We know that empowering women is fundamental to ending poverty and protecting human rights and dignity. But as program implementers and advocates, we want to better understand how increasing women’s empowerment influences women’s vulnerabilities to HIV so that we can strengthen this work and scale it up. With this in mind, CARE set out on a global journey to explore this relationship between women’s empowerment and vulnerability to HIV through a multi-country, comparative research study in Africa, Asia and Latin America.
CARE started its operations in Bangladesh (then East Pakistan) in 1949. Today, CARE Bangladesh amplifies the voices of the poor and the marginalized in ways that influence public opinion, development practices, and policy at all levels by drawing on grassroots experience and relationships with civil society, government, and the private sector.
We have made a long-term commitment to specific marginalized and vulnerable groups to achieve a lasting impact on the underlying causes of poverty and social injustice.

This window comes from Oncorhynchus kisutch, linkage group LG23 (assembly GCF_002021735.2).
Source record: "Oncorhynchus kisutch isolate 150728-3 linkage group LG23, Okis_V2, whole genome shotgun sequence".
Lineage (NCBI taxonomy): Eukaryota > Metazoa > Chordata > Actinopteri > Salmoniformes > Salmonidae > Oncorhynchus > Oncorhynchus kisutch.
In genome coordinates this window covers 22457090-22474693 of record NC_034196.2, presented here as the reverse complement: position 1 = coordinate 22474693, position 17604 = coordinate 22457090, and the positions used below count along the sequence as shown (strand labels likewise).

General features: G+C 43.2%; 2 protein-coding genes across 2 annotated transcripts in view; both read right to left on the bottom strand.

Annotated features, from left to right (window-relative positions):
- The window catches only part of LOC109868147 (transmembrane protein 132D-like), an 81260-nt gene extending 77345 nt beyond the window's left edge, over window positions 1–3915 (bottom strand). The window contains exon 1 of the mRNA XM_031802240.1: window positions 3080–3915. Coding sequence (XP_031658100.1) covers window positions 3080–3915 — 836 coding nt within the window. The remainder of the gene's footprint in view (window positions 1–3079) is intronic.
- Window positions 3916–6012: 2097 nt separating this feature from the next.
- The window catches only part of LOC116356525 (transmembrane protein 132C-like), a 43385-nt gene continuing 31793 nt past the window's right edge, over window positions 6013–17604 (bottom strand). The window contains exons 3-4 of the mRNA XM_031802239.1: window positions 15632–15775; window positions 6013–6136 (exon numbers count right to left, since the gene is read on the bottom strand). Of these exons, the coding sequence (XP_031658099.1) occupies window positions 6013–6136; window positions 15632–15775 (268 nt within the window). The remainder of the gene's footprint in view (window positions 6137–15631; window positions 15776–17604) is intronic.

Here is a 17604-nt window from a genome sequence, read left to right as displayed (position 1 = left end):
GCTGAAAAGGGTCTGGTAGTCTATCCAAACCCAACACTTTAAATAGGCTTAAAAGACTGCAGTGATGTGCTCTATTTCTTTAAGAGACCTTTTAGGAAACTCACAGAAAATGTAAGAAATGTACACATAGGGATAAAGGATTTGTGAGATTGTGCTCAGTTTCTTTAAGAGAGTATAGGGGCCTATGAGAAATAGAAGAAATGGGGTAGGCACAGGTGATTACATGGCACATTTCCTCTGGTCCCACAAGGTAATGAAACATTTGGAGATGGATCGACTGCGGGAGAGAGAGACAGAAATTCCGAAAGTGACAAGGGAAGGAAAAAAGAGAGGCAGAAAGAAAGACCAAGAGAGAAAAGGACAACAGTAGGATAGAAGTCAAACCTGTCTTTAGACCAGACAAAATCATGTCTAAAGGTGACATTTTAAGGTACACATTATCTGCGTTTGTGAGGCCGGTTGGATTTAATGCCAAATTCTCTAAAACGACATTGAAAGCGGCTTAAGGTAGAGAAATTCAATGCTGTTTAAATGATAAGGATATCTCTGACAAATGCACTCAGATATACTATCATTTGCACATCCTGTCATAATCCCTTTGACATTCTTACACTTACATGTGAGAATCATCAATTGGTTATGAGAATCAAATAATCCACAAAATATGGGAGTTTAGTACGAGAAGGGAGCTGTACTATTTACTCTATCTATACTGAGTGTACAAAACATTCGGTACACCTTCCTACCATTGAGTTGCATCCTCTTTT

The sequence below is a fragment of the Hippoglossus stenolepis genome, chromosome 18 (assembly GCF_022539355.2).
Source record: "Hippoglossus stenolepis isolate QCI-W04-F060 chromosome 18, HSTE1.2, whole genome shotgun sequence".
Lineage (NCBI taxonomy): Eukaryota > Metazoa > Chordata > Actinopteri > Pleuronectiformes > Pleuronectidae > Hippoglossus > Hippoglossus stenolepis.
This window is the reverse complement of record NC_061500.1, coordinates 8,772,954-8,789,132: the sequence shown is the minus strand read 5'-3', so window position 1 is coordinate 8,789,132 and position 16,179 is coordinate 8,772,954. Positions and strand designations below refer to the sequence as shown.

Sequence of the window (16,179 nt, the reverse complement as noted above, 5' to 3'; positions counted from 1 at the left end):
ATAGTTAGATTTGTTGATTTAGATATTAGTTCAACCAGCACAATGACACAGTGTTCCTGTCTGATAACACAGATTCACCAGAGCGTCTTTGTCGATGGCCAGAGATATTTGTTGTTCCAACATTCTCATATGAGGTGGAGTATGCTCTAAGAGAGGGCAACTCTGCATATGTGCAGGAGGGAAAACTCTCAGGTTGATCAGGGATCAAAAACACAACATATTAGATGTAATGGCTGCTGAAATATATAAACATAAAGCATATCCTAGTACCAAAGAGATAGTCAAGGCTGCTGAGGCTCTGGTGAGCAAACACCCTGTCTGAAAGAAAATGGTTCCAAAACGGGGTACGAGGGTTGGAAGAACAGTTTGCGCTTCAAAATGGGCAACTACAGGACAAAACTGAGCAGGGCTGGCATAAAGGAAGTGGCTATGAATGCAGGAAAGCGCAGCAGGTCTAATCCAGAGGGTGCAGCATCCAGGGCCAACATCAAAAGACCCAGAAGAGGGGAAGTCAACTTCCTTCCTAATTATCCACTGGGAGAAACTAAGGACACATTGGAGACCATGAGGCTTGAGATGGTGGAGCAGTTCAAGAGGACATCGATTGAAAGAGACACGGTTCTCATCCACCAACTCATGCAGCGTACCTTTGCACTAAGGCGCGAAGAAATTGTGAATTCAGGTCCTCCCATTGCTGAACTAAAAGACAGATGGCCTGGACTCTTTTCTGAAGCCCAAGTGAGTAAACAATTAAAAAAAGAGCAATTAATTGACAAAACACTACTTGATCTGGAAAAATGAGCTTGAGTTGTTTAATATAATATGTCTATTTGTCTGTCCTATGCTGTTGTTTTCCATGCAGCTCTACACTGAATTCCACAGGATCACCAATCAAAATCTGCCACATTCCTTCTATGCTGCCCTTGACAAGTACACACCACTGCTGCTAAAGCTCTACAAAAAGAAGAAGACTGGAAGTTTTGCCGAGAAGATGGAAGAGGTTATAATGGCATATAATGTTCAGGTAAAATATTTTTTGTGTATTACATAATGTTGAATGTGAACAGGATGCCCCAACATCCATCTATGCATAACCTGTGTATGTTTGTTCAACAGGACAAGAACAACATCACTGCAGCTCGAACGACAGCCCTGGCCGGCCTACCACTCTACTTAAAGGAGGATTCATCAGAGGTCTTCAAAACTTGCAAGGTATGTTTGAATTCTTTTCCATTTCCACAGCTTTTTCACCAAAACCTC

We seek a world of hope, tolerance and social justice, where poverty has been overcome and people live in dignity and security.
CARE recognizes the need for analysis into ways in which our HIV prevention programs affect women’s vulnerability to HIV.
Lack of nutritious food is a barrier to health and wellbeing for the most vulnerable, poor and marginalized people in the world.
In order to strengthen and standardize our measurement of women’s empowerment in our programs, CARE has developed a new survey tool.
CARE's Pathways program empowers women to more fully engage in equitable agriculture systems.
Empowering women to ensure family planning coverage, quality and equity
CARE responds to dozens of disasters each year, reaching approximately 12 million people through our emergency programs.